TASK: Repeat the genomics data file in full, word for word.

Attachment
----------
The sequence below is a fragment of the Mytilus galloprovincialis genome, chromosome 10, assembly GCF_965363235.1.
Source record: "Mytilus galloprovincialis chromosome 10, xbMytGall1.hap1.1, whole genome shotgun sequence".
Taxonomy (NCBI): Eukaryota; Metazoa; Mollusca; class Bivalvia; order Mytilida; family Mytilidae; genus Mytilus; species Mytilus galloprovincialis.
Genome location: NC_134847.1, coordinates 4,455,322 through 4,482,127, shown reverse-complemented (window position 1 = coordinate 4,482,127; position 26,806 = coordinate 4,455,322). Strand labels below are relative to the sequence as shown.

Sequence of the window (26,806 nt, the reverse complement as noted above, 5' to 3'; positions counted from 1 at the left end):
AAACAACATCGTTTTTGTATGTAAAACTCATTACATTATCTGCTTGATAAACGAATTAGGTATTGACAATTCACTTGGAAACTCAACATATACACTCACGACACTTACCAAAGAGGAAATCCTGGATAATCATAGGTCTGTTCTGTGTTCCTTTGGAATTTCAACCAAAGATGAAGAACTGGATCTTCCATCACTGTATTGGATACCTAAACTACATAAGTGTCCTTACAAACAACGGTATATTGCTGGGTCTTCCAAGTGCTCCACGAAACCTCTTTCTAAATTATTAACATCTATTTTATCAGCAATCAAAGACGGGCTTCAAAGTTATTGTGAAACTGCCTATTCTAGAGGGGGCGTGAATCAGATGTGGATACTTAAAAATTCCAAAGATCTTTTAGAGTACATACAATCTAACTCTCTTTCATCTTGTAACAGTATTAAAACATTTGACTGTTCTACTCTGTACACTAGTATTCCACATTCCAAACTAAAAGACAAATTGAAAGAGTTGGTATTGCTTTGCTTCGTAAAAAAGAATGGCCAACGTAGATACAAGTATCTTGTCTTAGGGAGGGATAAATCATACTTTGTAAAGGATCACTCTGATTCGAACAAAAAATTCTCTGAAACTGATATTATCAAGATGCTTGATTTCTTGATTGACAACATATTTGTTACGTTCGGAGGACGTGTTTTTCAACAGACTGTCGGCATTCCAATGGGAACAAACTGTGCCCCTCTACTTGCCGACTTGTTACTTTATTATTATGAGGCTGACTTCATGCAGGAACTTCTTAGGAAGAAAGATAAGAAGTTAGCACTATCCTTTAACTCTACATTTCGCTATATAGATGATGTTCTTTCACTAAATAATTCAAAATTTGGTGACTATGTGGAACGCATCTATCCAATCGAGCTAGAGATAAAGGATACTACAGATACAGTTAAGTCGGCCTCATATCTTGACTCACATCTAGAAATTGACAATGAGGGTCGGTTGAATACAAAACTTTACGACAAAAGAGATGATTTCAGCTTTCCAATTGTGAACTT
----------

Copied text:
The sequence below is a fragment of the Mytilus galloprovincialis genome, chromosome 10, assembly GCF_965363235.1.
Source record: "Mytilus galloprovincialis chromosome 10, xbMytGall1.hap1.1, whole genome shotgun sequence".
Taxonomy (NCBI): Eukaryota; Metazoa; Mollusca; class Bivalvia; order Mytilida; family Mytilidae; genus Mytilus; species Mytilus galloprovincialis.
Genome location: NC_134847.1, coordinates 4,455,322 through 4,482,127, shown reverse-complemented (window position 1 = coordinate 4,482,127; position 26,806 = coordinate 4,455,322). Strand labels below are relative to the sequence as shown.

Sequence of the window (26,806 nt, the reverse complement as noted above, 5' to 3'; positions counted from 1 at the left end):
AAACAACATCGTTTTTGTATGTAAAACTCATTACATTATCTGCTTGATAAACGAATTAGGTATTGACAATTCACTTGGAAACTCAACATATACACTCACGACACTTACCAAAGAGGAAATCCTGGATAATCATAGGTCTGTTCTGTGTTCCTTTGGAATTTCAACCAAAGATGAAGAACTGGATCTTCCATCACTGTATTGGATACCTAAACTACATAAGTGTCCTTACAAACAACGGTATATTGCTGGGTCTTCCAAGTGCTCCACGAAACCTCTTTCTAAATTATTAACATCTATTTTATCAGCAATCAAAGACGGGCTTCAAAGTTATTGTGAAACTGCCTATTCTAGAGGGGGCGTGAATCAGATGTGGATACTTAAAAATTCCAAAGATCTTTTAGAGTACATACAATCTAACTCTCTTTCATCTTGTAACAGTATTAAAACATTTGACTGTTCTACTCTGTACACTAGTATTCCACATTCCAAACTAAAAGACAAATTGAAAGAGTTGGTATTGCTTTGCTTCGTAAAAAAGAATGGCCAACGTAGATACAAGTATCTTGTCTTAGGGAGGGATAAATCATACTTTGTAAAGGATCACTCTGATTCGAACAAAAAATTCTCTGAAACTGATATTATCAAGATGCTTGATTTCTTGATTGACAACATATTTGTTACGTTCGGAGGACGTGTTTTTCAACAGACTGTCGGCATTCCAATGGGAACAAACTGTGCCCCTCTACTTGCCGACTTGTTACTTTATTATTATGAGGCTGACTTCATGCAGGAACTTCTTAGGAAGAAAGATAAGAAGTTAGCACTATCCTTTAACTCTACATTTCGCTATATAGATGATGTTCTTTCACTAAATAATTCAAAATTTGGTGACTATGTGGAACGCATCTATCCAATCGAGCTAGAGATAAAGGATACTACAGATACAGTTAAGTCGGCCTCATATCTTGACTCACATCTAGAAATTGACAATGAGGGTCGGTTGAATACAAAACTTTACGACAAAAGAGATGATTTCAGCTTTCCAATTGTGAACTT